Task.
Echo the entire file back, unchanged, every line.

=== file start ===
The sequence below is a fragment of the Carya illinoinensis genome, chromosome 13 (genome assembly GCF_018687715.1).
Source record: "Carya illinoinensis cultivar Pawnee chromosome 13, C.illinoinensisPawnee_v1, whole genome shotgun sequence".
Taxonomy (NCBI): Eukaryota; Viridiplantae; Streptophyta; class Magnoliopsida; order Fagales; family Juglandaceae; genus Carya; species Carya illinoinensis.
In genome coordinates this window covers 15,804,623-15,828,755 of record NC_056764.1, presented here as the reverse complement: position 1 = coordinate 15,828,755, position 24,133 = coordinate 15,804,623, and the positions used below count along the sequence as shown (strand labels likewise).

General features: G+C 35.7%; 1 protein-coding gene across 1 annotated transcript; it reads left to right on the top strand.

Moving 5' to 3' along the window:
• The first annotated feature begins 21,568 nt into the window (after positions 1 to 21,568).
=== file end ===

The sequence below is a fragment of the Carya illinoinensis genome, chromosome 13 (genome assembly GCF_018687715.1).
Source record: "Carya illinoinensis cultivar Pawnee chromosome 13, C.illinoinensisPawnee_v1, whole genome shotgun sequence".
Taxonomy (NCBI): Eukaryota; Viridiplantae; Streptophyta; class Magnoliopsida; order Fagales; family Juglandaceae; genus Carya; species Carya illinoinensis.
In genome coordinates this window covers 15,804,623-15,828,755 of record NC_056764.1, presented here as the reverse complement: position 1 = coordinate 15,828,755, position 24,133 = coordinate 15,804,623, and the positions used below count along the sequence as shown (strand labels likewise).

General features: G+C 35.7%; 1 protein-coding gene across 1 annotated transcript; it reads left to right on the top strand.

Moving 5' to 3' along the window:
• The first annotated feature begins 21,568 nt into the window (after positions 1 to 21,568).